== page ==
http://probesoftware.com/smf/index.php?topic=537.msg2996#msg2996

In this spirit I have attached some of my code I use in R to look at k-means clustering and plotting of data.  A lot of this is fairly basic but it will save others time when trying to input and output data using R https://www.r-project.org/.

Within here is k-mean clustering, already part of PfE but also cluster validation, this is a tricky subject but is important when determining what k is in k-mean clustering.  Currently I have no clear answer as how best to determine k but there is an excellent examples here: http://stackoverflow.com/questions/15376075/cluster-analysis-in-r-determine-the-optimal-number-of-clusters.  I personally, as you will see from the script attached, use the Within groups sum of squares, the elbow method, for this.  You will see that there are many others, however most do not work on image datasets as the calculations cannot be done on a desktop computer due to the sheer size.  It can also be a good idea to look at the clusters in more than one way and so I have added a dendrogram to the end of the script.

I hope that this will promote discussion and collaboration, but could also be a resource for students.

Hi Gareth,
This is really informative and helpful, but also very heady stuff!   :o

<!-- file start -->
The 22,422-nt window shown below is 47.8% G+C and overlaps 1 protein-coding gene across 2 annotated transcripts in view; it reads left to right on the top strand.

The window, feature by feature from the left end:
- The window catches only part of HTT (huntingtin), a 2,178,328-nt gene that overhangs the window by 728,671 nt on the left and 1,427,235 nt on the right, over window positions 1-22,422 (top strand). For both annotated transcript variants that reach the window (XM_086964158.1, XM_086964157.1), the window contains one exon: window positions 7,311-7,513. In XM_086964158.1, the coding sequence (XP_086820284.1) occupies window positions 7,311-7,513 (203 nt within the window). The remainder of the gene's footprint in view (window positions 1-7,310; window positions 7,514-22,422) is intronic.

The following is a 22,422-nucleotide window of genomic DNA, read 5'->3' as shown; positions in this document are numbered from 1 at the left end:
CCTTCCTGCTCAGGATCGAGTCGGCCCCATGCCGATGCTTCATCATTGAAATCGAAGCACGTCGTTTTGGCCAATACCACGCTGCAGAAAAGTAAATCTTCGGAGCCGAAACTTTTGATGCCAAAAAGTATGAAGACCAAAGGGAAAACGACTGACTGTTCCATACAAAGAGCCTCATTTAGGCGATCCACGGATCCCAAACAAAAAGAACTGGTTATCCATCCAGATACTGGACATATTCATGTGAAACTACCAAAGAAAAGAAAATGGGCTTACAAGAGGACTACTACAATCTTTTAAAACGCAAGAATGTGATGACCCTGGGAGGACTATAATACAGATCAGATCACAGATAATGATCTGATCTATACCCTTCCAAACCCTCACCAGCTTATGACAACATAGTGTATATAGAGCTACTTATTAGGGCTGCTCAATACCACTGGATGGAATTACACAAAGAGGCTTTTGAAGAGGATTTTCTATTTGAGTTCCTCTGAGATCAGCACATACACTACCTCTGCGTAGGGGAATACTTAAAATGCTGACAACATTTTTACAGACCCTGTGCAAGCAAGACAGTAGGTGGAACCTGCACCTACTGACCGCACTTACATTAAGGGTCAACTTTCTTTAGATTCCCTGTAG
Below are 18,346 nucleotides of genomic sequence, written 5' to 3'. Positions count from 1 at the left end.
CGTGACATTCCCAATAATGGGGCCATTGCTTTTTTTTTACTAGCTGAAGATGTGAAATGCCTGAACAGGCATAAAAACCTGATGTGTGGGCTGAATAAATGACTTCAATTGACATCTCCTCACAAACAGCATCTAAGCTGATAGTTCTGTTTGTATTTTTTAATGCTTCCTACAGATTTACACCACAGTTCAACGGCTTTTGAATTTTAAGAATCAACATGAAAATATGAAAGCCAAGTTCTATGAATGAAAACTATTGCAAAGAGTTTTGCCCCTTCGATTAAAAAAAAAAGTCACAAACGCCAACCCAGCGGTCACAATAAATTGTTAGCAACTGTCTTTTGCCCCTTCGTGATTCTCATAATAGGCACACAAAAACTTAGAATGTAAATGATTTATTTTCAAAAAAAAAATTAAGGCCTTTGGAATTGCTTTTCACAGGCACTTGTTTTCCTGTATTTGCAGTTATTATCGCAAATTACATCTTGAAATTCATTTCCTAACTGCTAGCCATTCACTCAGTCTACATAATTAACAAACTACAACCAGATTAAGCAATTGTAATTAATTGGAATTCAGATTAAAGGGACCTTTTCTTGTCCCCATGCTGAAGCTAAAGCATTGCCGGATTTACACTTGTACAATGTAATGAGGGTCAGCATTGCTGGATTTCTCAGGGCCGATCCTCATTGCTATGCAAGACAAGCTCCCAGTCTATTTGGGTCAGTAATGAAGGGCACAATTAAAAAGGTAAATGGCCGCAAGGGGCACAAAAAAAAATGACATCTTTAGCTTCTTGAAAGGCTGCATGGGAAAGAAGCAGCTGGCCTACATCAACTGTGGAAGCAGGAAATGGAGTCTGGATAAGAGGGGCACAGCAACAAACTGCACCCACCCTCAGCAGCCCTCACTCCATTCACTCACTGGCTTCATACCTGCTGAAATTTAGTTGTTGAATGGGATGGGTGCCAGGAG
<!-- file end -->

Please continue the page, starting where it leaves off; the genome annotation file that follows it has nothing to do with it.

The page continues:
It's going to take me a while to digest it all!
john
The only stupid question is the one not asked!

Gareth D Hatton

  • Professor
  • ****
  • Posts: 51
Re: Post processing and data analysis
« Reply #2 on: September 29, 2016, 09:12:05 AM »
After a conversation with Ben Buse I have had a crack at loading .grd files into R and have the following which was suprisingly simple

Code: [Select]
library(rgdal)
grd <- readGDAL("C:/Filepath/Sample_imageNo_WDS1_Al_TAP__Quant.grd")
writeGDAL(grd, fname = "C:/Filepath/file.tif", drivername = "GTiff", type = "Float32")

These files are readable by ImageJ.

What I really want is an automated way of getting these images into an RGB file in R.

I have had a crack at it using the best tool (Google) and come up with:

Code: [Select]
#import tiffs
library(raster)
AAl <- "C:/Filepath/AAl.tif"
ACe <- "C:/Filepath/ACe.tif"
ABa <- "C:/Filepath/ABa.tif"
rgbRaster <- stack(AAl, ACe, ABa)
plotRGB(rgbRaster,r=3,g=2,b=1, scale=800, stretch = "Lin")

The problem I now have is that these should be square images and they are not, as can be seen in the attached image.  I cannot find anything on the internet to help, any one got any ideas?  I suspect it is to do with the coordinates somehow...
« Last Edit: September 29, 2016, 05:09:44 PM by John Donovan »

Probeman

  • Emeritus
  • *****
  • Posts: 2823
  • Never sleeps...
    • John Donovan